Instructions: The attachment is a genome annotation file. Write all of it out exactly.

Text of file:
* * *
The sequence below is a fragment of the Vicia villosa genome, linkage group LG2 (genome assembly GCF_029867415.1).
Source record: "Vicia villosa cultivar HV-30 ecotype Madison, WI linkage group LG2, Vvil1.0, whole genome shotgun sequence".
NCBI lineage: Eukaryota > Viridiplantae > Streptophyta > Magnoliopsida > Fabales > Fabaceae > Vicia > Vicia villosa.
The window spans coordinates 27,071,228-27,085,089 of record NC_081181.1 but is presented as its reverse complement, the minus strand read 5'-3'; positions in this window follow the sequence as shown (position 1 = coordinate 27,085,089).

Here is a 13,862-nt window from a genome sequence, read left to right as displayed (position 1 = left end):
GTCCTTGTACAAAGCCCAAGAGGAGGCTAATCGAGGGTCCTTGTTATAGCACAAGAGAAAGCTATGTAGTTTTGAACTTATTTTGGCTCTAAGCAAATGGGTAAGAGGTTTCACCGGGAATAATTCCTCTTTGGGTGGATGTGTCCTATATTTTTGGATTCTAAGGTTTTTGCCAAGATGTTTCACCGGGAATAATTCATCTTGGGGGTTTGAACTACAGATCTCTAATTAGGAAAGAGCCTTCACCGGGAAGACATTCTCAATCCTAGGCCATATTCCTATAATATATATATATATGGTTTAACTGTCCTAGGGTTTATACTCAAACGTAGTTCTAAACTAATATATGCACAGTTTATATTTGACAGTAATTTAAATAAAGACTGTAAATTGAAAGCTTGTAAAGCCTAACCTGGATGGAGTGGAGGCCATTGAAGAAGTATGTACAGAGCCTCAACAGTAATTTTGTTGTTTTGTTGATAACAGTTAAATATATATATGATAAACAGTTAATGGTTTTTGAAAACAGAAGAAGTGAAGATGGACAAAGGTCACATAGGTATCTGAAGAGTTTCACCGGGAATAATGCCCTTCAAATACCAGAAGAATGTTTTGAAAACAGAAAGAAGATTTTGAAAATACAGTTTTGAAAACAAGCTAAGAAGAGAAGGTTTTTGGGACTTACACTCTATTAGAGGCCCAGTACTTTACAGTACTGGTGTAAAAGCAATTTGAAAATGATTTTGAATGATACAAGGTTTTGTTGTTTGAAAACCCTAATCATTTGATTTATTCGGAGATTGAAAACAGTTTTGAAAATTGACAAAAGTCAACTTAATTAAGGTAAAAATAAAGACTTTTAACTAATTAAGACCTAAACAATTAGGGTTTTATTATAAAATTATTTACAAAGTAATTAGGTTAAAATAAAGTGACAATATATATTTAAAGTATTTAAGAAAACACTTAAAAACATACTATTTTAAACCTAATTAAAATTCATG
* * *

The sequence below is a fragment of the Vicia villosa genome, linkage group LG2 (genome assembly GCF_029867415.1).
Source record: "Vicia villosa cultivar HV-30 ecotype Madison, WI linkage group LG2, Vvil1.0, whole genome shotgun sequence".
NCBI lineage: Eukaryota > Viridiplantae > Streptophyta > Magnoliopsida > Fabales > Fabaceae > Vicia > Vicia villosa.
The window spans coordinates 27,071,228-27,085,089 of record NC_081181.1 but is presented as its reverse complement, the minus strand read 5'-3'; positions in this window follow the sequence as shown (position 1 = coordinate 27,085,089).

Here is a 13,862-nt window from a genome sequence, read left to right as displayed (position 1 = left end):
GTCCTTGTACAAAGCCCAAGAGGAGGCTAATCGAGGGTCCTTGTTATAGCACAAGAGAAAGCTATGTAGTTTTGAACTTATTTTGGCTCTAAGCAAATGGGTAAGAGGTTTCACCGGGAATAATTCCTCTTTGGGTGGATGTGTCCTATATTTTTGGATTCTAAGGTTTTTGCCAAGATGTTTCACCGGGAATAATTCATCTTGGGGGTTTGAACTACAGATCTCTAATTAGGAAAGAGCCTTCACCGGGAAGACATTCTCAATCCTAGGCCATATTCCTATAATATATATATATATGGTTTAACTGTCCTAGGGTTTATACTCAAACGTAGTTCTAAACTAATATATGCACAGTTTATATTTGACAGTAATTTAAATAAAGACTGTAAATTGAAAGCTTGTAAAGCCTAACCTGGATGGAGTGGAGGCCATTGAAGAAGTATGTACAGAGCCTCAACAGTAATTTTGTTGTTTTGTTGATAACAGTTAAATATATATATGATAAACAGTTAATGGTTTTTGAAAACAGAAGAAGTGAAGATGGACAAAGGTCACATAGGTATCTGAAGAGTTTCACCGGGAATAATGCCCTTCAAATACCAGAAGAATGTTTTGAAAACAGAAAGAAGATTTTGAAAATACAGTTTTGAAAACAAGCTAAGAAGAGAAGGTTTTTGGGACTTACACTCTATTAGAGGCCCAGTACTTTACAGTACTGGTGTAAAAGCAATTTGAAAATGATTTTGAATGATACAAGGTTTTGTTGTTTGAAAACCCTAATCATTTGATTTATTCGGAGATTGAAAACAGTTTTGAAAATTGACAAAAGTCAACTTAATTAAGGTAAAAATAAAGACTTTTAACTAATTAAGACCTAAACAATTAGGGTTTTATTATAAAATTATTTACAAAGTAATTAGGTTAAAATAAAGTGACAATATATATTTAAAGTATTTAAGAAAACACTTAAAAACATACTATTTTAAACCTAATTAAAATTCATG